So I looked up sabra….

The Akkadians used a word sibaru for aloe. Arabic picked it up as sabr. Hebrew picked up the word for cactus in with the introduction of the prickly pear as tzabar. In 1931, Sabra was adopted to mean those Hebrew born in Palestine and distinguish them from those born in Germany or Russia. Ezra would have been much in favor of Sabras, I think.

Didn’t expect it to go in that direction. At least the exercise made me laugh.

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Wow… I have been ignoring a lot of propaganda lately.

Work will often send email to all the employees. A filter sends those to my propaganda folder. I only have 5 for the first three days of September and 11 for the first three days of October. Not a promising start.

Of course, it is election season, so both the DNC and GOP are asking for my vote.

Meetings, meetings, meetings, meetings.

Event invitations from all corners.

Need to hit reset in my brain and boot from ROM.


An author who did a session at a conference some time ago asked me to take down 3 photos of him. I did. I just don’t like that I did.

  • I thought about making them Friends & Family so he could not see it.
  • I thought about replacing them with “Removed at the request of <author’s name>”.
  • I even thought about ignoring the request.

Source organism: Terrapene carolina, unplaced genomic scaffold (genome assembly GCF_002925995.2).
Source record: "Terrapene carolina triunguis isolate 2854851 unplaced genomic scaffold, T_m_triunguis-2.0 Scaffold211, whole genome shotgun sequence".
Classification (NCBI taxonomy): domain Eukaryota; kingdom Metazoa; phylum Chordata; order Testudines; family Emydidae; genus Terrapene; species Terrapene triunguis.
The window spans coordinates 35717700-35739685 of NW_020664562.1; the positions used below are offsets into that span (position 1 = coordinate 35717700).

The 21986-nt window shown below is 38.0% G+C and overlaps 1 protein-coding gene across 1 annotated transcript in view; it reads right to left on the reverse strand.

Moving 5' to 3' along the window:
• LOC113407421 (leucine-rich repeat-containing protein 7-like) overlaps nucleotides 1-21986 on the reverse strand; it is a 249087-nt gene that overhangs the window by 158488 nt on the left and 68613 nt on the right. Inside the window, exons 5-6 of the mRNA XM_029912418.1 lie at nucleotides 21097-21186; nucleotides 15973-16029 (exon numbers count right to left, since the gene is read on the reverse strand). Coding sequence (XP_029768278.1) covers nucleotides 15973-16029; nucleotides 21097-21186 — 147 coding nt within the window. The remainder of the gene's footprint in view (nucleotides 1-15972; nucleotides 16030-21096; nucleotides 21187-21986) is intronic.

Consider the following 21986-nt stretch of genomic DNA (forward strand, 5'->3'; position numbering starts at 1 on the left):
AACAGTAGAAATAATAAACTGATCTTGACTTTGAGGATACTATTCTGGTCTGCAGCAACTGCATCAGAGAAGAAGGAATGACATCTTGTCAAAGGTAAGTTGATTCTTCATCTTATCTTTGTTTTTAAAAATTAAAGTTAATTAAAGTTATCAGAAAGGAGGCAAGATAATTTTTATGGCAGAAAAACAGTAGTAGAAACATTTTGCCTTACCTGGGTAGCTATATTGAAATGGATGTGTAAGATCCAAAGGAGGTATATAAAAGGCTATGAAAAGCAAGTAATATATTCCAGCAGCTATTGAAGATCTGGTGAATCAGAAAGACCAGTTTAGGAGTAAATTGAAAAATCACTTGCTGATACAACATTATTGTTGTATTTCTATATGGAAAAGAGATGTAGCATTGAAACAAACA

He didn’t say why. I thought about asking.

Boredom Correlates to Mistakes

We never get to stay bored at work for very long. Every day has an emergency from something caused by a user of the institutions we host, the admins at the institution, or even people who work for our project. Wait…. Maybe it is the boredom which is the cause of the mistakes which keeps the rest of us from really getting bored. So eliminating the boredom in one part of the system would cause boredom in other parts.

Thankfully our philosophy is to automate monotonous activities as much as possible. Computer brains do not get bored to make mistakes.

According to Dr Eichele of Norway and Dr Stefan Debener of the UK, when the brain switches to autopilot is when we are likely to start making mistakes. The brain economizes by shifting electrical activity from the prefrontal cortex (attention) to the default mode network.

I can’t want for them to figure out brains which sit in the default mode network are more likely to develop Alzheimer’s or dementia. 🙂

Of course, the worst mistake you could possibly make is to get bored enough to get involved in social networks.

Asking to Get Caught

A person intending to rob a convenience store filled out a job application while waiting for the store to clear of other customers. A good idea, assuming the potential robber does not give his real name and phone number of someone who knows him. This is exactly what the police say he did. Ouch.

The first time I read it in local news sources, I thought it deserving of going in Yahoo’s Oddly Enough. Sure enough, this story did make it.